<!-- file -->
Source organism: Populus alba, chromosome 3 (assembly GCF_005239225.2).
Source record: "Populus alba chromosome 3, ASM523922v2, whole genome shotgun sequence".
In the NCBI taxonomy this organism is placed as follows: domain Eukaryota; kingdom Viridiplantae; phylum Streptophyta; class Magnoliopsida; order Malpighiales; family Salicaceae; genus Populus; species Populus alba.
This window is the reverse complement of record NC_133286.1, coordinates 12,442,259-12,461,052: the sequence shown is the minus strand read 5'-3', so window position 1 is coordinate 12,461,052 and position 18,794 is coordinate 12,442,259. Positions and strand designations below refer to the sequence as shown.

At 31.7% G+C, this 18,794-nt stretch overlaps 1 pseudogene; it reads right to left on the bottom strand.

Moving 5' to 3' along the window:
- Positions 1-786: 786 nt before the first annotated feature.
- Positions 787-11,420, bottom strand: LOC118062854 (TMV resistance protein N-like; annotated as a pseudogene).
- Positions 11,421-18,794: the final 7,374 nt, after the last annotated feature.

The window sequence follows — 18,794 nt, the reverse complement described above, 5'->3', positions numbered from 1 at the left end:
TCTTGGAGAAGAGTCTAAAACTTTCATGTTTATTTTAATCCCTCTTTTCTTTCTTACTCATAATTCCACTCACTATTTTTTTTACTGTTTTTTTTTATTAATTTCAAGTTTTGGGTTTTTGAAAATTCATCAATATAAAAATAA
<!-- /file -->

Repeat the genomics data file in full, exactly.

Source organism: Populus alba, chromosome 3 (assembly GCF_005239225.2).
Source record: "Populus alba chromosome 3, ASM523922v2, whole genome shotgun sequence".
In the NCBI taxonomy this organism is placed as follows: domain Eukaryota; kingdom Viridiplantae; phylum Streptophyta; class Magnoliopsida; order Malpighiales; family Salicaceae; genus Populus; species Populus alba.
This window is the reverse complement of record NC_133286.1, coordinates 12,442,259-12,461,052: the sequence shown is the minus strand read 5'-3', so window position 1 is coordinate 12,461,052 and position 18,794 is coordinate 12,442,259. Positions and strand designations below refer to the sequence as shown.

At 31.7% G+C, this 18,794-nt stretch overlaps 1 pseudogene; it reads right to left on the bottom strand.

Moving 5' to 3' along the window:
- Positions 1-786: 786 nt before the first annotated feature.
- Positions 787-11,420, bottom strand: LOC118062854 (TMV resistance protein N-like; annotated as a pseudogene).
- Positions 11,421-18,794: the final 7,374 nt, after the last annotated feature.

The window sequence follows — 18,794 nt, the reverse complement described above, 5'->3', positions numbered from 1 at the left end:
TCTTGGAGAAGAGTCTAAAACTTTCATGTTTATTTTAATCCCTCTTTTCTTTCTTACTCATAATTCCACTCACTATTTTTTTTACTGTTTTTTTTTATTAATTTCAAGTTTTGGGTTTTTGAAAATTCATCAATATAAAAATAA